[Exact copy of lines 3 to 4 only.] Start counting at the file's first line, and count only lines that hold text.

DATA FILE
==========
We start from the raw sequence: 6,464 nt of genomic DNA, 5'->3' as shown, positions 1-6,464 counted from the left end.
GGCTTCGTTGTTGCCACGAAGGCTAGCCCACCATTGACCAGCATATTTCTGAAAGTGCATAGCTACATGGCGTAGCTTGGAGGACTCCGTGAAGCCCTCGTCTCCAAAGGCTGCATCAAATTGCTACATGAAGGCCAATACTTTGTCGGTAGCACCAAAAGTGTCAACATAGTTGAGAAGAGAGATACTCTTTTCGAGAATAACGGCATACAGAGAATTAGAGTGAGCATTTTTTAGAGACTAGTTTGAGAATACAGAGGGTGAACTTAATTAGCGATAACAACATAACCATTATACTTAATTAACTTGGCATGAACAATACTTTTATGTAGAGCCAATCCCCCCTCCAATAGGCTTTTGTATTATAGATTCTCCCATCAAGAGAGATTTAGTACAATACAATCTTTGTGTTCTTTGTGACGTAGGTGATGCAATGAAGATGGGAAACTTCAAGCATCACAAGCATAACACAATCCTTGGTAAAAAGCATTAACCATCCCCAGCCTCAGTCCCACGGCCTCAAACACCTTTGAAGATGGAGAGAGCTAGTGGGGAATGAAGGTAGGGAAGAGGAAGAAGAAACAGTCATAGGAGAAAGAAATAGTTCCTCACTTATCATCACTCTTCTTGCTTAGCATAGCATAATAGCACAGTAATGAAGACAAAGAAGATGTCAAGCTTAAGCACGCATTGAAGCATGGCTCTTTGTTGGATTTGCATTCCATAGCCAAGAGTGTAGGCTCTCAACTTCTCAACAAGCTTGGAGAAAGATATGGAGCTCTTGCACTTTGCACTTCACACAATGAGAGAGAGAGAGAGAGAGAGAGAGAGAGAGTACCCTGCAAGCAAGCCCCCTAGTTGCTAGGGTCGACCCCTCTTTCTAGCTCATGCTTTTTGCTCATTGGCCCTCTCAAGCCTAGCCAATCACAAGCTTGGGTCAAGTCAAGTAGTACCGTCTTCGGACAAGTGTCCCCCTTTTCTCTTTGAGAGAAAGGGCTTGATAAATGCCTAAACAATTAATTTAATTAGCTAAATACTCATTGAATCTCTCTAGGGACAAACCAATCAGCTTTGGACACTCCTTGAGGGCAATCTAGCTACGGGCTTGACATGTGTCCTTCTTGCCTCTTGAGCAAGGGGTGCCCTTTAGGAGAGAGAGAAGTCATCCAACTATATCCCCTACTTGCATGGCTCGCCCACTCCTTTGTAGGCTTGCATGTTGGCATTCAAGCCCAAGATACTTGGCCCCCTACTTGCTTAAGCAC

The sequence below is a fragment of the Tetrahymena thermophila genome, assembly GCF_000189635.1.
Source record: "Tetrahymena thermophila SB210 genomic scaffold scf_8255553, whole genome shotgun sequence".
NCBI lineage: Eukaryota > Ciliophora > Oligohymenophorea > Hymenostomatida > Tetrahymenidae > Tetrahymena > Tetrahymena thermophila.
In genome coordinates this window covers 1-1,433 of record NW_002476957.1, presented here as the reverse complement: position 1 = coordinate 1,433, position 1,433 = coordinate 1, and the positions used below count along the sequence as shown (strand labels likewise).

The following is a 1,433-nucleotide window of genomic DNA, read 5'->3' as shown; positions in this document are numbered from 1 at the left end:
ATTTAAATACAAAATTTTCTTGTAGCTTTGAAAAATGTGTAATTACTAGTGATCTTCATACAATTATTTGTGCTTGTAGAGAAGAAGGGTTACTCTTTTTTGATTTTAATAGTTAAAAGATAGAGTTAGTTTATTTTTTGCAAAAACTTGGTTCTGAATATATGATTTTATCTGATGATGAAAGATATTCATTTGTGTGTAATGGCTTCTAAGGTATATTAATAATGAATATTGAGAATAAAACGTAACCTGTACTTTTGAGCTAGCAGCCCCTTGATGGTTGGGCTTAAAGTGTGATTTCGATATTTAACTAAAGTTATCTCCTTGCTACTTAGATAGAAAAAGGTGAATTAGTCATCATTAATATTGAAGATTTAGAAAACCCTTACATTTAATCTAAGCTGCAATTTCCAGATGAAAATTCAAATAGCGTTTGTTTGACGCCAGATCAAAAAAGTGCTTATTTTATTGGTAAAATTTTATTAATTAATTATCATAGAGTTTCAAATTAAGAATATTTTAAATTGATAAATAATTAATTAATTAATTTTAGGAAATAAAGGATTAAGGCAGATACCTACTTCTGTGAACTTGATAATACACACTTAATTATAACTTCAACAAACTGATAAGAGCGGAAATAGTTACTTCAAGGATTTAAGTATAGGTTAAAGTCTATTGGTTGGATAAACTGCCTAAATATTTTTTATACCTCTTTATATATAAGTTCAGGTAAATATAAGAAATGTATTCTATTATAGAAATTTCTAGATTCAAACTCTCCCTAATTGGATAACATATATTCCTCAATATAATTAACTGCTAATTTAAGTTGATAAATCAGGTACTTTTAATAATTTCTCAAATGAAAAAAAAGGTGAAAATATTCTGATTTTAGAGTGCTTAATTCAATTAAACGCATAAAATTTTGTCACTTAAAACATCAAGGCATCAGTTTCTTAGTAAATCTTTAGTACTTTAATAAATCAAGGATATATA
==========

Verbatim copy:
The sequence below is a fragment of the Tetrahymena thermophila genome, assembly GCF_000189635.1.
Source record: "Tetrahymena thermophila SB210 genomic scaffold scf_8255553, whole genome shotgun sequence".